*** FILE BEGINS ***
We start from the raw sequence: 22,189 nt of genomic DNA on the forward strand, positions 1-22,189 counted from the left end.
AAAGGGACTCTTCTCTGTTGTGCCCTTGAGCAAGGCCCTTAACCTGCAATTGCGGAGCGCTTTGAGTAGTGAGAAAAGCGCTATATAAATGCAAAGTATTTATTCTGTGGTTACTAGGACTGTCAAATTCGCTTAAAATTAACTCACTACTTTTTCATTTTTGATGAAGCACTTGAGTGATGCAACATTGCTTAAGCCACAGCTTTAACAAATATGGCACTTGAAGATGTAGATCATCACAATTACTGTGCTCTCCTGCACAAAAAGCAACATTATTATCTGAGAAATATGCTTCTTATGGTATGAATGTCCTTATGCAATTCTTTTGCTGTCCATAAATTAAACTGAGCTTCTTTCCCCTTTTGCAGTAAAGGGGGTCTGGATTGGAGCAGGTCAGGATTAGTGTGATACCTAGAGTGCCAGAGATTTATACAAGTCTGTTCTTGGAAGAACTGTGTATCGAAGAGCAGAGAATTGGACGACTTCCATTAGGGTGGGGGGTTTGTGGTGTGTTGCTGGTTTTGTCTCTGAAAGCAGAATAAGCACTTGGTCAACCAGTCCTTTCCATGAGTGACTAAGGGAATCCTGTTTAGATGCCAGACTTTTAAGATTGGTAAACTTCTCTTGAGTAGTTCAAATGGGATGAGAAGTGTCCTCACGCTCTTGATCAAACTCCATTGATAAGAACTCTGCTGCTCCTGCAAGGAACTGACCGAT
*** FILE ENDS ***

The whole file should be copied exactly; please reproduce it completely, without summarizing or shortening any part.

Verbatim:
We start from the raw sequence: 22,189 nt of genomic DNA on the forward strand, positions 1-22,189 counted from the left end.
AAAGGGACTCTTCTCTGTTGTGCCCTTGAGCAAGGCCCTTAACCTGCAATTGCGGAGCGCTTTGAGTAGTGAGAAAAGCGCTATATAAATGCAAAGTATTTATTCTGTGGTTACTAGGACTGTCAAATTCGCTTAAAATTAACTCACTACTTTTTCATTTTTGATGAAGCACTTGAGTGATGCAACATTGCTTAAGCCACAGCTTTAACAAATATGGCACTTGAAGATGTAGATCATCACAATTACTGTGCTCTCCTGCACAAAAAGCAACATTATTATCTGAGAAATATGCTTCTTATGGTATGAATGTCCTTATGCAATTCTTTTGCTGTCCATAAATTAAACTGAGCTTCTTTCCCCTTTTGCAGTAAAGGGGGTCTGGATTGGAGCAGGTCAGGATTAGTGTGATACCTAGAGTGCCAGAGATTTATACAAGTCTGTTCTTGGAAGAACTGTGTATCGAAGAGCAGAGAATTGGACGACTTCCATTAGGGTGGGGGGTTTGTGGTGTGTTGCTGGTTTTGTCTCTGAAAGCAGAATAAGCACTTGGTCAACCAGTCCTTTCCATGAGTGACTAAGGGAATCCTGTTTAGATGCCAGACTTTTAAGATTGGTAAACTTCTCTTGAGTAGTTCAAATGGGATGAGAAGTGTCCTCACGCTCTTGATCAAACTCCATTGATAAGAACTCTGCTGCTCCTGCAAGGAACTGACCGAT